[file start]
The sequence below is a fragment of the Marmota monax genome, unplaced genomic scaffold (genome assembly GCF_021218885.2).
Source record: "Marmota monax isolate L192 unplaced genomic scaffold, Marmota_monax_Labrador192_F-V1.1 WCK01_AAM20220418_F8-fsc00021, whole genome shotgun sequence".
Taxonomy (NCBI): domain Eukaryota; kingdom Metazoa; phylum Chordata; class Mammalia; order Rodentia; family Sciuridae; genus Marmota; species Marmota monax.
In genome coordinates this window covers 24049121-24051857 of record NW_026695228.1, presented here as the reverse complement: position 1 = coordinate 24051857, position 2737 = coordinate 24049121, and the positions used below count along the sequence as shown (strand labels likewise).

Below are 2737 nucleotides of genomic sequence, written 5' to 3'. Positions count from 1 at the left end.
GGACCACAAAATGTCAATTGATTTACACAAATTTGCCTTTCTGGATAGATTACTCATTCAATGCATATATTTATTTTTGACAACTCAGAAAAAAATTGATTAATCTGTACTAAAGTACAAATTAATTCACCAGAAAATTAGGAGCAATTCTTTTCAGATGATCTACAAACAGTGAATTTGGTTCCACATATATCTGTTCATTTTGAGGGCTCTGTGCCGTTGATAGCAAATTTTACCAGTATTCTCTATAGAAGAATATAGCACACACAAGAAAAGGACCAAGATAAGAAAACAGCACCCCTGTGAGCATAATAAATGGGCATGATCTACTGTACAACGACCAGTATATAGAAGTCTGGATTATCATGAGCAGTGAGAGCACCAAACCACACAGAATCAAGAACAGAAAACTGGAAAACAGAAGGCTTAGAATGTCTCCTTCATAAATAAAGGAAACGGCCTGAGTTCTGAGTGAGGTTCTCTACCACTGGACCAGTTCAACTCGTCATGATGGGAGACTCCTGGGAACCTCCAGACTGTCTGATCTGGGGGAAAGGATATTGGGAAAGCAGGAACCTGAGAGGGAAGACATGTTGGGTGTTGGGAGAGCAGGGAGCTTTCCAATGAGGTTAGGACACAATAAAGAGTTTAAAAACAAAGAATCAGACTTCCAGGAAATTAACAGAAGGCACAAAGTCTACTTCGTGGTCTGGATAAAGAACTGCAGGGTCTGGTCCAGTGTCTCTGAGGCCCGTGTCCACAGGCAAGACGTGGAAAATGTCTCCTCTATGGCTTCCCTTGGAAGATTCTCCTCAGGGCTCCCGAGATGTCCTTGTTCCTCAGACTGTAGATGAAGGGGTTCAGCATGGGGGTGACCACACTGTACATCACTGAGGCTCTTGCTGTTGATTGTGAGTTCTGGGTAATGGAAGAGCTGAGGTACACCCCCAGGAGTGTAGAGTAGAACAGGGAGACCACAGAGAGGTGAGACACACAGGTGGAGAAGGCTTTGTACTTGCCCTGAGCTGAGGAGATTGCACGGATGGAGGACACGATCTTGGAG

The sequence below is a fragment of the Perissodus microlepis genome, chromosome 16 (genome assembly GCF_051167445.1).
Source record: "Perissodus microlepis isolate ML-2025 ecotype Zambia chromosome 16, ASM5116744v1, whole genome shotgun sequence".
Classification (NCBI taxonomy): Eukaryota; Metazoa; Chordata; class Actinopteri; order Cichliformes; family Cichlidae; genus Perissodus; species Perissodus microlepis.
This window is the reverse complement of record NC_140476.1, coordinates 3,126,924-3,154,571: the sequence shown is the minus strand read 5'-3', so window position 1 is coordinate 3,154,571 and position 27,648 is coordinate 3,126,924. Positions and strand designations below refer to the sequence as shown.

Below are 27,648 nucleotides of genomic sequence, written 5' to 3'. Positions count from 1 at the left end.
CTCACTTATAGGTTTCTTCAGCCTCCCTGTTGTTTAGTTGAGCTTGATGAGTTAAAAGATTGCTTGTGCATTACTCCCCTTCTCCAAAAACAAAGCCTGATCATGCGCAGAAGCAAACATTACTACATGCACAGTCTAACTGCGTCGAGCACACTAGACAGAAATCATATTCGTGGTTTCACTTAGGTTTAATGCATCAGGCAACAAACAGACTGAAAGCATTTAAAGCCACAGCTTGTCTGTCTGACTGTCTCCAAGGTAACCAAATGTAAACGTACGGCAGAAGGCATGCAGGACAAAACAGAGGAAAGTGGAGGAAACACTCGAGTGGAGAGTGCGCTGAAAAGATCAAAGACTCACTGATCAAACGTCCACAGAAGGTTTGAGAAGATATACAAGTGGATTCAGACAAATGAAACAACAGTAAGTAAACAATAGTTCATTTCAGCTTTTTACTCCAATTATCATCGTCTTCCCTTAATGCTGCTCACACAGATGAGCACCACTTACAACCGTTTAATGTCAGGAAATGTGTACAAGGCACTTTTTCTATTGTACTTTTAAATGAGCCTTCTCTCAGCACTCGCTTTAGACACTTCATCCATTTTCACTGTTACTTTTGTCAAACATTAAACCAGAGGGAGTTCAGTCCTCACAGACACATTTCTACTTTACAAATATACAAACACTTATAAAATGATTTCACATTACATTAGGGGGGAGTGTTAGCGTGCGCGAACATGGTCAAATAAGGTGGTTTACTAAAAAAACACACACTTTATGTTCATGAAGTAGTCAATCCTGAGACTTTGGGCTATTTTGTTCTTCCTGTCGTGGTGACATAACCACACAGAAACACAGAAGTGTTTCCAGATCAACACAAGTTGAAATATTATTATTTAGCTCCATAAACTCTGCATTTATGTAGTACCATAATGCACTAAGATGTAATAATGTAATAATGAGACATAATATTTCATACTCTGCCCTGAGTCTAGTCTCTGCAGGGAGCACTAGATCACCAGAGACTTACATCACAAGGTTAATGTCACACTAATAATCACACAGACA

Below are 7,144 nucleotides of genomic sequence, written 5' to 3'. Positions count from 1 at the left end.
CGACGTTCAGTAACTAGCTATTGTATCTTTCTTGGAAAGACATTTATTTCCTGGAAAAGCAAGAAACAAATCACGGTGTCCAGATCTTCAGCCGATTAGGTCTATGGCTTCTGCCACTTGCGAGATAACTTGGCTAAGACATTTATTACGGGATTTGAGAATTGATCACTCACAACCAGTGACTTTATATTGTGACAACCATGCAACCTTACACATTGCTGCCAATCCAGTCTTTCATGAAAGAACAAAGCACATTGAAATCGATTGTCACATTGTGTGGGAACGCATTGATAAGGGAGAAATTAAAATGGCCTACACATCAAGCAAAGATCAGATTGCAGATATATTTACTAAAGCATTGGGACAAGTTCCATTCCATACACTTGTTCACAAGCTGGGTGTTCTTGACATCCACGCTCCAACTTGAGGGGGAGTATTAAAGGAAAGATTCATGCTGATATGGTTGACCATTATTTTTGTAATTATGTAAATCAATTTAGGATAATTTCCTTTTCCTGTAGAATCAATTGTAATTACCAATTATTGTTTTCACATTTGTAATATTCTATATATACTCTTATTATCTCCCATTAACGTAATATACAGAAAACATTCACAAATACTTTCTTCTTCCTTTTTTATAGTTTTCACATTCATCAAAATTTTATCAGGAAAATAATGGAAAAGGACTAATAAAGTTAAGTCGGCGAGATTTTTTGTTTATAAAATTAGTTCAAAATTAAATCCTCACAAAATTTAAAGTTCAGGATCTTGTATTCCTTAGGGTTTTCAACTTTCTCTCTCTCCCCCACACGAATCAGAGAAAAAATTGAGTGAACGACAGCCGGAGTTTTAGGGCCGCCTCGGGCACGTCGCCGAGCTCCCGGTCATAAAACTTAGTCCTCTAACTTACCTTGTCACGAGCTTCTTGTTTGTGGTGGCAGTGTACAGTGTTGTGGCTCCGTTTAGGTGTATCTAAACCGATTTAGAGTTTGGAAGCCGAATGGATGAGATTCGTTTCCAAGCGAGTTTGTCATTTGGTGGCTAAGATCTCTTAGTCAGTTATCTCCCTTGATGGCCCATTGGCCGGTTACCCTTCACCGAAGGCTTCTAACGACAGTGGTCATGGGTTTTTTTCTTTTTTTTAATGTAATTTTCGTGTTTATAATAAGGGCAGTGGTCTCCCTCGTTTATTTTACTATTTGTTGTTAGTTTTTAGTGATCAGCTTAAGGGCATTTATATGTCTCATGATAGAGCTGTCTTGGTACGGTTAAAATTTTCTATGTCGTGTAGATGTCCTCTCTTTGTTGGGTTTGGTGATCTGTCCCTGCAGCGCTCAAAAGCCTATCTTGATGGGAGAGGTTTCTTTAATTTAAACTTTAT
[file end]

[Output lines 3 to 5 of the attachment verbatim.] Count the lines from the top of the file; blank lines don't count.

Taxonomy (NCBI): domain Eukaryota; kingdom Metazoa; phylum Chordata; class Mammalia; order Rodentia; family Sciuridae; genus Marmota; species Marmota monax.
In genome coordinates this window covers 24049121-24051857 of record NW_026695228.1, presented here as the reverse complement: position 1 = coordinate 24051857, position 2737 = coordinate 24049121, and the positions used below count along the sequence as shown (strand labels likewise).

Below are 2737 nucleotides of genomic sequence, written 5' to 3'. Positions count from 1 at the left end.